Test alcohol the old-fashioned way - through science!
Students identify the nature of fake vodka, seized by the police, as ethanol or tert-butanol from its boiling point. The identity of the alcohol is then confirmed using standard test tube reactions (potassium dichromate and the iodoform test).
(Remember to give full references for any information beyond A-level that you find out)
- Two liquids which are miscible can be separated by distillation. Draw a fully labelled diagram of the equipment you would use to carry out a distillation. Mark with an X the most accurate place to record the boiling point of the distillate (the solution you are collecting)?
- Find out the boiling points of the following alcohols and place them in order of increasing boiling point.
Explain the trend observed.
methanol; butan-1-ol; ethanol; glycerol (propane-1,2,3-triol); 2-methylpropan-2-ol
- Short chain alcohols such as ethanol are completely miscible with water. Draw a diagram to explain why.
- Describe a simple chemical test (or series of chemical tests) that can be used to distinguish between the following pairs of alcohols;
CH3CH2OH and CH3CH(OH)CH3
CH3CH(OH)CH3 and (CH3)3COH
CH3OH and CH3CH2OH
- 30 cm3 ethanol and 20 cm3 glycerol mixed – labelled Sample A [Highly flammable]
- 30 cm3 tert-butanol and 20 cm3 glycerol mixed – labelled Sample B [Highly flammable, Harmful]
- Sodium hydroxide solution, 1 mol dm–3 [Corrosive – causes severe burns and eye damage]
- A solution of iodine in aqueous potassium iodide, 0.05 mol dm–3 [Low hazard]
- Potassium dichromate(VI) solution, 0.1 mol dm–3 [Toxic]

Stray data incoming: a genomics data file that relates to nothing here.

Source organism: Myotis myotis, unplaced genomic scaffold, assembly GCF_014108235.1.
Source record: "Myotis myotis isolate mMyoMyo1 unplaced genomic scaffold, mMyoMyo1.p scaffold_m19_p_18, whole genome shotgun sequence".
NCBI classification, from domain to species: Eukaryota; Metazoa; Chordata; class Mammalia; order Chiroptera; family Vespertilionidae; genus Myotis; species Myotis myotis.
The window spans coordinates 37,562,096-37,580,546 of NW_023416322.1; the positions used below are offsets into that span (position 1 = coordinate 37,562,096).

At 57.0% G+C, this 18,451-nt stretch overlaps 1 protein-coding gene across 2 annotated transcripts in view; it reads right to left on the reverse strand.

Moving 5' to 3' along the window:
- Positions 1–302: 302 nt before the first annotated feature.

- Sulfuric acid, 2 mol dm–3 [Corrosive]
- Two sets of distillation apparatus; 100 cm3 round-bottom or pear-shaped flask
- Still head
- Thermometer (0-110 ◦C)
- Thermometer adaptor
- Condenser tubing × 2
- Receiver adaptor
- Small beaker for collection of distillate
- Anti-bumping granules
- Clamp stand, clamp and boss x 2
- Heat source (either micro burner or a suitable electric heater)
- Test tubes × 6
- Test tube rack
- Disposable pipettes
- 250 cm3 beaker and access to just-boiled water
- Disposable pipettes
Health, safety and technical notes
- Read our standard health and safety guidance.
- Wear eye protection.
- Wear clothing protection if desired.
- Ethanol is highly flammable, for more information see CLEAPSS Hazcard HC040a
- Glycerol may cause eye irritation, be harmful if inhaled, or be harmful if swallowed. See CLEAPSS Hazcard HC037a
- Butanol may cause headache, dizziness, and is harmful if swallowed. See CLEAPSS Hazcard HC084b
- Sodium hydroxide may be harmful to the eyes, skin, and respiratory system. Harmful if swallowed. See CLEAPSS Hazcard HC091a
- Iodine can cause skin irritation. See CLEAPSS Hazcard HC054
- Potassium iodide may cause skin, eye, and respiratory irritation. See CLEAPSS Hazcard HC047b
- Potassium dichromate may cause skin and respiratory irritation. See CLEAPSS Hazcard HC078c
- Sulfuric acid is corrosive and harmful to the skin and respiratory system. See CLEAPSS Hazcard HC098a
Extension discussion points:
- What is the mechanism of the iodoform reaction?
- Why was it important that the samples had been freeze-dried and all water removed?
This resource was developed by Catherine Smith, RSC School Teacher Fellow at the University of Leicester 2011 – 2012, produced as part of the National HE STEM Programme.